South Africa recognized artificial intelligence (named DABUS) as an inventor and became the first country in the world to award a patent that names an AI as the inventor of a product.
Ryan Abbott, a professor at the University of Surrey who has for years led a battle for patent offices around the world to recognize artificial intelligence as inventors, finally won the battle at least in one patent office!
In 2018 and 2019, parallel patent applications were filed at the USPTO, EPO, and UKIPO, and … by the applicant – and human – Stephen Thaler. DABUS which is an abbreviation of “Device for the Autonomous Bootstrapping of Unified Sentience” is an AI system that “generates novel ideas having the most novelty, inventive step, and value. According to Dr. Thaler, “it’s the machine that is good at inventing stuff”. That is might be his reason to file patent applications with DABUS as the inventor in 10 countries including two applications (EP 18 275163 and EP 18 275 174) in the European Patent Office (EPO).
DABUS system was developed and used by Stephen Thaler's team at the University of Surrey to create two inventions, one for a drinks container and another for a device that could help in search and rescue missions.
As we discussed earlier here, In most IP jurisdictions, inventions developed due to a mental act of a natural person as inventions that are capable of patent protection. However, some jurisdictions, such as the European Patent Office and South Africa (Act No. 57 of 1979), do not necessarily define who the inventor is!
In South Africa, However, the predecessor act ( Act No. 37 of 1952) defined the inventor as “including the legal representative of a deceased inventor or of an inventor who is a person under disability”.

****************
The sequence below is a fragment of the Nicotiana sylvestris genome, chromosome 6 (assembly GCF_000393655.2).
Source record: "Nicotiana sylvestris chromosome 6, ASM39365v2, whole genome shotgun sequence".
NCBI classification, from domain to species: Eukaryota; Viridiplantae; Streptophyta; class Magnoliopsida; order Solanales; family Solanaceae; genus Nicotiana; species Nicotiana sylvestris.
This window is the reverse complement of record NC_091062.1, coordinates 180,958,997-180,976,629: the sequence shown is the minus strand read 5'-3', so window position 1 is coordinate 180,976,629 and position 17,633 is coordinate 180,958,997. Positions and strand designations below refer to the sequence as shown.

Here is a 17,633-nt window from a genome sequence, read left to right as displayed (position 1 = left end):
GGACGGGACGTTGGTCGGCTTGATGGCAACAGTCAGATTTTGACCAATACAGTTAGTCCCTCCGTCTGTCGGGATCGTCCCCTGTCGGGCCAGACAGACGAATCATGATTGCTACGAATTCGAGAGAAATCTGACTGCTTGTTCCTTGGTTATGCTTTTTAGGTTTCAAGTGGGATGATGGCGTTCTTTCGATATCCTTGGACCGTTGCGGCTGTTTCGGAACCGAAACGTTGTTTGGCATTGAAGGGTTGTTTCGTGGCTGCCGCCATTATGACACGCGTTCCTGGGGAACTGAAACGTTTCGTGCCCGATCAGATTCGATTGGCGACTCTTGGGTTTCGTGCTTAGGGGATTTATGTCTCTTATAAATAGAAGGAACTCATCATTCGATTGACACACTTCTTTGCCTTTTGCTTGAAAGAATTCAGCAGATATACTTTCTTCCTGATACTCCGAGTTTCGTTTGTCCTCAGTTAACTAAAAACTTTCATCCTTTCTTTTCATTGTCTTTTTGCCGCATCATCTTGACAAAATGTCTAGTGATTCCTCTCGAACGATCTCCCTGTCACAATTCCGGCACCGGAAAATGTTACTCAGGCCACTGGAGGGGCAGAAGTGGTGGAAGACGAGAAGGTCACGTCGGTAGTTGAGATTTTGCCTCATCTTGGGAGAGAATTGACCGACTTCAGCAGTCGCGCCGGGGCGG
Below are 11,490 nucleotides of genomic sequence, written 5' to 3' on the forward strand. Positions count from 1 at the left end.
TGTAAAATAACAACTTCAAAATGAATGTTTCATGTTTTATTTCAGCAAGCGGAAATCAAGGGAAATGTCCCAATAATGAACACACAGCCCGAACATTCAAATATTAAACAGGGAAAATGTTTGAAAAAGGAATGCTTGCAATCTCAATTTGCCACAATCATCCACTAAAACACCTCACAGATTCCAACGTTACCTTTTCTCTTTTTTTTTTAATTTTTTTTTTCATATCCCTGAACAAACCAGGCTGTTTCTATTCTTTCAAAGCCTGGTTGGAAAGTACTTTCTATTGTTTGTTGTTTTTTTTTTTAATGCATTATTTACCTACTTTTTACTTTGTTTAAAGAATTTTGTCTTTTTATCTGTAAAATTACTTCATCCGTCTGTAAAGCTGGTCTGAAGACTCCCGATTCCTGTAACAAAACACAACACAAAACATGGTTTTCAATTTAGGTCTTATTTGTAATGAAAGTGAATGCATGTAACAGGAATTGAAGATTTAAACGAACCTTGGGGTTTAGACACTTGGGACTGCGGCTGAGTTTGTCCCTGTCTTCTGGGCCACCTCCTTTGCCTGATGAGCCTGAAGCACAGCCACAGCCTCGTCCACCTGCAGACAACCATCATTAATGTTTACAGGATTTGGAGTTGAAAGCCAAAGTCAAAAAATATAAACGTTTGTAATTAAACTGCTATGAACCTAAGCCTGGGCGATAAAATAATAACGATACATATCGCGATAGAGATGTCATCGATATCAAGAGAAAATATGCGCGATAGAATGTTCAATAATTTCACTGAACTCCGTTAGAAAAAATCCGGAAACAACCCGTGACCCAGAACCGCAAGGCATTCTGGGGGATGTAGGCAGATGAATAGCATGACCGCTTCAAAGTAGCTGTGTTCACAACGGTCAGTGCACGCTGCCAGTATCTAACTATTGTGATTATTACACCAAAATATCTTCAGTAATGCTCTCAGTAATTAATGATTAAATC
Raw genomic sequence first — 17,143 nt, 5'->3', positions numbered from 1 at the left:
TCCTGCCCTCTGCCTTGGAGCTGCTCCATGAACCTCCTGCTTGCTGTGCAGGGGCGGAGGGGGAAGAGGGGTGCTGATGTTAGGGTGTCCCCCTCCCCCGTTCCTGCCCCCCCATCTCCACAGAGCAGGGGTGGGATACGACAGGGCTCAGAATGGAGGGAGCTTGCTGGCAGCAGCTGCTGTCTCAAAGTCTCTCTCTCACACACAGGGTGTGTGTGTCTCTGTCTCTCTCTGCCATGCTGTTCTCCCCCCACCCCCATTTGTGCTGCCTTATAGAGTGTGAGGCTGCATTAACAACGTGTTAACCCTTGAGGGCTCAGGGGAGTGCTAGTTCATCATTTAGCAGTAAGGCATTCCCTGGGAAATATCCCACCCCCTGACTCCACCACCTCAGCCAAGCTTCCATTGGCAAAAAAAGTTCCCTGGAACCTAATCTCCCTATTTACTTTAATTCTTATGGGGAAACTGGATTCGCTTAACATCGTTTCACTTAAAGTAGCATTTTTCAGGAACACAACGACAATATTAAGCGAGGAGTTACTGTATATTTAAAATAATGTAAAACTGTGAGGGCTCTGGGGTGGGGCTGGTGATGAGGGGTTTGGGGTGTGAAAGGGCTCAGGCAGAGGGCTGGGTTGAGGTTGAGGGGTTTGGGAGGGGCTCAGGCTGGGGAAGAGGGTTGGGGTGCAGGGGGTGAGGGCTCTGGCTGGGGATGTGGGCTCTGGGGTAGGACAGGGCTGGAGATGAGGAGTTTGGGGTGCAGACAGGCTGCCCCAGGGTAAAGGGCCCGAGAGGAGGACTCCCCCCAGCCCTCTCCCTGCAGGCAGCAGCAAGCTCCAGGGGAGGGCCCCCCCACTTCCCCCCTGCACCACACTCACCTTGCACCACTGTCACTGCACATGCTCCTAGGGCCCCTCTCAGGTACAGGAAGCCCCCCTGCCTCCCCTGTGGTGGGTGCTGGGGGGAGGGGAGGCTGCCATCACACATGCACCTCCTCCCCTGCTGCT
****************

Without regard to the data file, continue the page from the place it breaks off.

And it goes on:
Inventorship definition in patent legislation and case law
The current position in South Africa and most IP jurisdictions is to recognize humans as inventors, whereas corporations and organizations cannot be recognized as such.
According to detention mentioned in Act No. 37 of 1952, the definition of the inventor is likely to indicate an inventor as a human being and cannot be a company or non-human being.
However, in the case, Hay v African Gold Recovery Co, the inventor has defined as “the person so described made the discovery himself, and that he did so before anyone else in any part of the world.” According to this definition, DABUS has o problem being recognized as an inventor.
Although UK denied DUBUS as an inventor, however, in one court case (i.e. University of Southampton’s Application), recognizing inventor formulated as follows: “First, it is necessary to identify the inventive concept or concepts in the patent or patent application. Secondly, it is necessary to identify who came up with the inventive concept or concepts. He or they is the inventors. Thirdly, a person is not an inventor merely because he ‘contributes to a claim’. His contribution must be to the formulation of the inventive concept.” According to this definition, there is no prohibition regarding identifying DABUS to be an inventor!
However, it must be considered that humans have been recognized as creators of patentable inventions in each of the foregoing cases and didn’t predict that one day, an AI could claim to be the inventor of an invention! The decision was taken in South Africa to recognizing DABUS as the inventor was likely to prove a precedent for other countries!